Baby Steps


A widescreen wallow in socially enforced slum nihilism brought to you by Miramax, Tsotsi could be pegged as City of God relocated to the Soweto shanties, but it eschews the ironic swagger and strobe-speed action of Fernando Meirelles’s lurid jigsaw for a more conventional arc: the tough guy humanized by a cute kid. Known by a nickname meaning thug in the local vernacular, Tsotsi (Presley Chweneyagae) is the de facto leader of a small gang whose casually ritualized viciousness is displayed early on when they stab a man in a crowded subway car. Tsotsi’s apparently hazy background piques the interest of his colleagues (none of whom look far out of their teens); when drunken Boston (Mothusi Magano) asks one question too many, Tsotsi beats him nearly to death, then flees from the scene through movie rain and right into a carjacking opportunity so ripe for the plucking it must have been scripted. Only after Tsotsi has shot the driver and roared away in her BMW does the baby in the backseat make himself known . . .

Thereafter, not since Kevin Smith’s Jersey Girl have audiences been offered such a spectacle of watch-through-your-fingers ineptitude regarding the care and feeding of an infant. The wee bairn is swaddled in poopy newspapers and covered in condensed milk and ants (don’t ask) before Tsotsi thinks to hold a nursing neighbor, Miriam (Terry Pheto), at gunpoint so she’ll feed his acquisition. The film enlists this young woman—who was quite possibly widowed in a Tsotsi-led campaign—for a Madonna-and-child aura of earthy beatitude; confronted with Miriam’s mother-earth halations and the baby’s sheer irresistible babyness, Tsotsi is soon in thrall to the stirrings of a stunted conscience and insurgent memories of his own doomed mother, bad dad, and a runaway childhood spent sleeping in a drainage pipe.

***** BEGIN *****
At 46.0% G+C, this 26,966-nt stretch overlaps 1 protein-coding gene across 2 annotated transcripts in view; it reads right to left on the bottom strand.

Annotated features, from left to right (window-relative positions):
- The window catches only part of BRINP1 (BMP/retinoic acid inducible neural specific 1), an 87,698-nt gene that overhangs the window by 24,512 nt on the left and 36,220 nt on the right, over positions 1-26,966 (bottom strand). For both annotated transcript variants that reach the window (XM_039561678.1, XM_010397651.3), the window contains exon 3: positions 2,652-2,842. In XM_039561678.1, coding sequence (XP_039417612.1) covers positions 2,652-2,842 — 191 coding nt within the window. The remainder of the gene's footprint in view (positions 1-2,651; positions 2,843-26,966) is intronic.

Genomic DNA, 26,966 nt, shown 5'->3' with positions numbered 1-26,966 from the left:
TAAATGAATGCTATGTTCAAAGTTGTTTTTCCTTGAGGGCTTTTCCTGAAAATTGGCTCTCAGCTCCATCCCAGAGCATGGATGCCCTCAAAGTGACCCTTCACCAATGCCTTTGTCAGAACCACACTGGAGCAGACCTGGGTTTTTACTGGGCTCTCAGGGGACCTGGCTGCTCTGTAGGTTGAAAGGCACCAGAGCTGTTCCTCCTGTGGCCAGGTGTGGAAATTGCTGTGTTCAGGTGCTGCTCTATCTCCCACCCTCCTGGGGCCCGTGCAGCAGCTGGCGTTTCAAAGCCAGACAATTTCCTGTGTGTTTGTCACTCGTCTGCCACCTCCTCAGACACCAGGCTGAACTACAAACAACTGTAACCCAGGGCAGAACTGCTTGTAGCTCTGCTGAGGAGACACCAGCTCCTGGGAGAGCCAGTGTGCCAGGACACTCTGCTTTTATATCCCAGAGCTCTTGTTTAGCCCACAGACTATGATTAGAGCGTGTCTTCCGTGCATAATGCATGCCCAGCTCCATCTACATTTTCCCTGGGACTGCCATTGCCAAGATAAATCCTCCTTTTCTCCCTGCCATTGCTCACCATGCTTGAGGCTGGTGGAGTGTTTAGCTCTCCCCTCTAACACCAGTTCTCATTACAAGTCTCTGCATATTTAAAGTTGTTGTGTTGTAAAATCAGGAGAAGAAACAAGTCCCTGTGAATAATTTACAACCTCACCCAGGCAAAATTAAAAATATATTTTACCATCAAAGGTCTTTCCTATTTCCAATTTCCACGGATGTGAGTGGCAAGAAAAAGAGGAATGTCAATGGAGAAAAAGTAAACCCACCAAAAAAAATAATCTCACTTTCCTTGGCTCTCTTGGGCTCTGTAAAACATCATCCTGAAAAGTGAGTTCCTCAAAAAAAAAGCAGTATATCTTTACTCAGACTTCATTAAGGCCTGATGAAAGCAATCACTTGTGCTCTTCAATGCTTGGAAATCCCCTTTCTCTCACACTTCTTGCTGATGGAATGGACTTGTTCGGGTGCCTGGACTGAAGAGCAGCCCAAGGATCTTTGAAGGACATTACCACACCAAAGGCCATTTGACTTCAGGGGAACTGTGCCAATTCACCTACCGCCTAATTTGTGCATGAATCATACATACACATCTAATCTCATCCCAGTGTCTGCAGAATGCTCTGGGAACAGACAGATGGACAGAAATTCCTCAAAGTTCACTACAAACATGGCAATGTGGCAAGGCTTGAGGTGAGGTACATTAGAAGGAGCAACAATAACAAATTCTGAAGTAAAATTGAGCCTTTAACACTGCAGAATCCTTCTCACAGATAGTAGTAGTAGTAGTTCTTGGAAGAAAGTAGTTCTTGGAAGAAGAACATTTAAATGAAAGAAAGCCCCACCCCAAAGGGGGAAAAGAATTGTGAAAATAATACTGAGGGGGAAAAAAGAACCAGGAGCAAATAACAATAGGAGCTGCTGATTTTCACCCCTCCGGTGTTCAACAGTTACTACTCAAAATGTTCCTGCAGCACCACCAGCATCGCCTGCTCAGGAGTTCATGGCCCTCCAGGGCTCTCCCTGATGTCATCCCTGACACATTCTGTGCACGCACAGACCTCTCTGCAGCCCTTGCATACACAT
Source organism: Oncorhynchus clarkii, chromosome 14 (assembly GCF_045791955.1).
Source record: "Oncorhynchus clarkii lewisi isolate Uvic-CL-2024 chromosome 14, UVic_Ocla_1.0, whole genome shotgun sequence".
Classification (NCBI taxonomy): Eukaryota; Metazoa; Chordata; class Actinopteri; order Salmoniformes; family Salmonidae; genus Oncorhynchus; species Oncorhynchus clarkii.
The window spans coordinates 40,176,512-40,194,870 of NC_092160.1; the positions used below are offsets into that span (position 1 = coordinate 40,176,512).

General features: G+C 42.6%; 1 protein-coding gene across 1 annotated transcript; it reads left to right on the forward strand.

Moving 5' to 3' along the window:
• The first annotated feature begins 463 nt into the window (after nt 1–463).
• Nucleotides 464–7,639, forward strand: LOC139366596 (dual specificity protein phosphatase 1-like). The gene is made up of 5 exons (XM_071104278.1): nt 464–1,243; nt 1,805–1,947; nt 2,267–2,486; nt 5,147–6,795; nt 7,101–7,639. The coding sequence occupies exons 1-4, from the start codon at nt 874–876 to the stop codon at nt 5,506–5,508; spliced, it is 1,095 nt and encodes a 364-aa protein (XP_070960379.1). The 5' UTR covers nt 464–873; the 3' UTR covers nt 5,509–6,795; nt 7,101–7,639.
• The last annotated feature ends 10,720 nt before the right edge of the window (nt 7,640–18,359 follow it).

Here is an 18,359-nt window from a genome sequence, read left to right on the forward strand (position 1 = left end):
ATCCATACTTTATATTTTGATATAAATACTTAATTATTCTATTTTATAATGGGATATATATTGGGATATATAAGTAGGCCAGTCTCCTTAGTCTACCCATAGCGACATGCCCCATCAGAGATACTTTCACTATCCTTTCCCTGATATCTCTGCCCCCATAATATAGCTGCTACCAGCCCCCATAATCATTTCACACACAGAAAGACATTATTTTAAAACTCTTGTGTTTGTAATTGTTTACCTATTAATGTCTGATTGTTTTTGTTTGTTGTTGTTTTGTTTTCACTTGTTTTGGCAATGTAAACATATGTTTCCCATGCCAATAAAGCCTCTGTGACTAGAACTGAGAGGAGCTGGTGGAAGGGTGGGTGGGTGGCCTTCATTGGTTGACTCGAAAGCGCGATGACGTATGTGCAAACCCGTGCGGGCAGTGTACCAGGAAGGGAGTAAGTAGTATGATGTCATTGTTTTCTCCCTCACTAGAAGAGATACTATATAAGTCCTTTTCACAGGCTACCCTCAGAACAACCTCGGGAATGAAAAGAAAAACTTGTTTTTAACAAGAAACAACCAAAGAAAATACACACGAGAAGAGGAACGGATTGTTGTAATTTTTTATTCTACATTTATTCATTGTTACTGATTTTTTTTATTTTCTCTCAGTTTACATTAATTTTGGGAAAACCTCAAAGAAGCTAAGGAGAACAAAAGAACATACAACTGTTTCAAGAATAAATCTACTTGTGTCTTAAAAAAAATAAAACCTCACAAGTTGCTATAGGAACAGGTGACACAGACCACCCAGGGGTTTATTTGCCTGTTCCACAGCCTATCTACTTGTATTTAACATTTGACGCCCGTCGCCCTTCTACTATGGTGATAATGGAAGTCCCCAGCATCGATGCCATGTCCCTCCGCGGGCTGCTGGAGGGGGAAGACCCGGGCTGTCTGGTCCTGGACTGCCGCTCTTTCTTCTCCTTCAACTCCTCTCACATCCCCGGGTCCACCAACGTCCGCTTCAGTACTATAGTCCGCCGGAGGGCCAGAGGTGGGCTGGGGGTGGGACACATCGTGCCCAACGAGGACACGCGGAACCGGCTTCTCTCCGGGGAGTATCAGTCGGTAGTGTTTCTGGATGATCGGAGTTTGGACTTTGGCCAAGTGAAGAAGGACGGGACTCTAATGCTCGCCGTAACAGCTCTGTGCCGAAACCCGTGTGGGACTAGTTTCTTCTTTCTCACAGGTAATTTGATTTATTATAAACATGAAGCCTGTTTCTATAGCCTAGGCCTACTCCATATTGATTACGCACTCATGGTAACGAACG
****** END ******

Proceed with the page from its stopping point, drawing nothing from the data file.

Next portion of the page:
Nominated for Best Foreign Language Film at the upcoming Oscars (its native tongue is the Tsotsi-Taal patois), Tsotsi is whittled down from a novel by Athol Fugard set in the 1950s; that the story can be so easily transposed to the post-apartheid present day is one of the movie’s saddest inferences. Writer-director Gavin Hood isn’t inoculated against cliché; the flashbacks are mawkish, and when Tsotsi sneaks up on a disabled beggar in an abandoned lot, the soundtrack signals the threat with a Sounds “R” Us rattlesnake effect. But Lance Gewer’s sunset-burnished photography is a nice changeup from the grainy, handheld stampeding usually associated with on-screen street grit, and Chweneyagae, with his smooth, androgynous features, earns his many close-ups. From certain angles, the actor can look ageless and sexless, and the physical ambiguity perfectly suits the role: First appearing as a terrifying tabula rasa, Tsotsi takes on jagged facets of flailing immaturity and stillborn innocence.

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